With the cooling control switch 50 operating or in closed circuit condition and heating control switch 40 automatically open, actuation of units 32 and 33 serves to actuate the AND circuits 42 and 71; such connections also inhibits, through the inhibitor switch 81, actuation of the relay 102 and provide for connection of the relay 103 and the resistors of resistor bank unit assembly 93 so that the cycle of operation of range controller unit 30 with the resistors of the resistor bank unit assembly 93 of resistor bank 28 is initiated. Similarly on the cooling cycle (switch 50 closed and switch 40 automatically concurrently open) on concurrent actuation of the selector units 33 and 34 the AND circuit 43 is actuated as well as the AND circuit 72 to inhibit, through inhibiting switch 82, the actuation of relay 103 for the resistor unit 93 while the normally open relay 104 for the resistors of resistor unit 94 is then actuated and the resistors of resistor unit 94 are connected to range control unit 30.
The particular values of resistances in the resistor bank assembly 28 so connected to unit 30 provide the initial temperature range at the boundaries of which the controller unit 30 provides for turning on and off the heating unit relay 14 or turning off and on the cooling unit relay 15 to maintain the temperature in the dwelling unit 16 within predetermined ranges of temperature. The initial relative value of the resistances as 121-126 is determined by the initial position of each wiper arm as 131 held on the wiper arm drive shaft 116 for unit 91 (and by wiper arm as 132 for resistor unit 92) for a first value of resistance distribution and a total resistance value 128 on one side of each wiper arm as 131 and another resistance value as 129 on the other side of each such wiper arm as 131.
Each wiper arm as 131 and 132 is connected via shaft 116 and a wiper 139 therein to resistance bank terminal wire 152 with terminals of fixed resistances as 121 and 123 connected to wires 151 and 153 respectively. The variable resistances as 122 and 124 provide for precise quantitative calibration.
The operation of resistor control unit 29 progressively changes the values of the boundaries 251 and 252 of the controlled temperature range 253 through the resistances as 128 and 129 connected to the controller unit 30 continually and stepwise in a process as shown in FIG. VII using the apparatus of FIGS. IX and X or progressively changes the boundaries 261 and 262 of the controlled temperature range 263 continuously or smoothly in a process as shown in FIG. VI when a continuously running motor as 141 is used to drive the wiper arm drive shaft 116. Such progressive changes of resistance values progressively changes the position of the range of on and off control by range control unit 30 and provides the programs of on and off operation of the heating unit 12 and cooling unit 13 to provide a controlled drift of the effective temperature in dwelling 16.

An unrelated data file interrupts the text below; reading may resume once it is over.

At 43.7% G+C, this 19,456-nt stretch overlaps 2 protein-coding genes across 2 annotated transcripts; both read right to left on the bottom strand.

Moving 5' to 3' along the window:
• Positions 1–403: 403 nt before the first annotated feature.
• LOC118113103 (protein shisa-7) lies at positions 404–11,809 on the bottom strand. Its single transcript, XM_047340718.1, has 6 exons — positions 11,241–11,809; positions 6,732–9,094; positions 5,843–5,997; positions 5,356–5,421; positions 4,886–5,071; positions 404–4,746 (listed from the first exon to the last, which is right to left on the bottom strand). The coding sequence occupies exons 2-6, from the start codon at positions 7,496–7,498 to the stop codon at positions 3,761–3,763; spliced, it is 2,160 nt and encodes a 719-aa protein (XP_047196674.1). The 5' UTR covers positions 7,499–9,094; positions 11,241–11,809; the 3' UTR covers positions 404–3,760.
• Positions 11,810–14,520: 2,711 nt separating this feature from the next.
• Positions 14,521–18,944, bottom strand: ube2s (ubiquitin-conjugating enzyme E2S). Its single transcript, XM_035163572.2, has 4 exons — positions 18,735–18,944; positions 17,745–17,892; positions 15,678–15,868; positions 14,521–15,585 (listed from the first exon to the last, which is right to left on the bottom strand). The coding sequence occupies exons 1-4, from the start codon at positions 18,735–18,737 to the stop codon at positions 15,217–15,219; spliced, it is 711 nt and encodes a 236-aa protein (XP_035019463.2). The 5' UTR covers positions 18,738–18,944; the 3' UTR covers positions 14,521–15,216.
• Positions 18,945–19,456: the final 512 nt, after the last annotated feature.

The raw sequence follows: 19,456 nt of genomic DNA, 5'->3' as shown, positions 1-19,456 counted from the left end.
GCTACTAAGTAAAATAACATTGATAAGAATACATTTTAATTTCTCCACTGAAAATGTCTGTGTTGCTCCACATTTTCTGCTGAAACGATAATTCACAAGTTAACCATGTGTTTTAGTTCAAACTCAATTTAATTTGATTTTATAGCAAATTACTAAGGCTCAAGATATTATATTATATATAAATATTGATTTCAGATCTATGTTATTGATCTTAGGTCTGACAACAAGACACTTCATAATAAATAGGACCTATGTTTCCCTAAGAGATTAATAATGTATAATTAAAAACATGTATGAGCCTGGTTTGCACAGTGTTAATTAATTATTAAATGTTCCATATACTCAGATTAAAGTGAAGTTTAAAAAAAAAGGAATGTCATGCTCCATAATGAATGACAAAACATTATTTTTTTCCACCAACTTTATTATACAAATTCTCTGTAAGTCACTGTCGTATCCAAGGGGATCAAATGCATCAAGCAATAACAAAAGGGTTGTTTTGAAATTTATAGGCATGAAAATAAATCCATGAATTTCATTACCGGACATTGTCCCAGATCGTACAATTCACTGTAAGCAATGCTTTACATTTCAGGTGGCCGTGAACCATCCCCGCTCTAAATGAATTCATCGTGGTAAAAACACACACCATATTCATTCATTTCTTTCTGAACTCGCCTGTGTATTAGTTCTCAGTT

In the resistor control unit 29 embodiment shown in FIGS. IX and X the pulse drive mechanism 24 comprises a stepping circuit 145 and a gear drive assembly 146. The stepping circuit 145 comprises a unijunction timer circuit 111 of which the actuating switch 241 is closed when the start relay 100 is actuated at the start of the system 10 by switch 110. The unijunction timer circuit 111 is connected to a solenoid 112 which solenoid drives the gear drive assembly 146. Gear drive assembly comprises a gear train 114 and a ratchet wheel 113; the ratchet wheel 113 drives the gear train 114 and that gear train drives a drive shaft wheel 115; the drive shaft wheel 115 positions and controls the wiper arm drive shaft 116 of resistor assembly 29 on which shaft are firmly mounted wiper arms, as 131 for resistor unit 91, arm 132 for resistor unit 192, and like arms for each resistor unit 93-99 so that, on initiation of operation of the cycle of operation of unit 29, the distribution of resistance values in each resistor unit as 91-99 is regularly changed at a rate providing for a change of temperature range as 253 or 263 in dwelling 16 of 1/4 degree Fahrenheit each 15 minutes.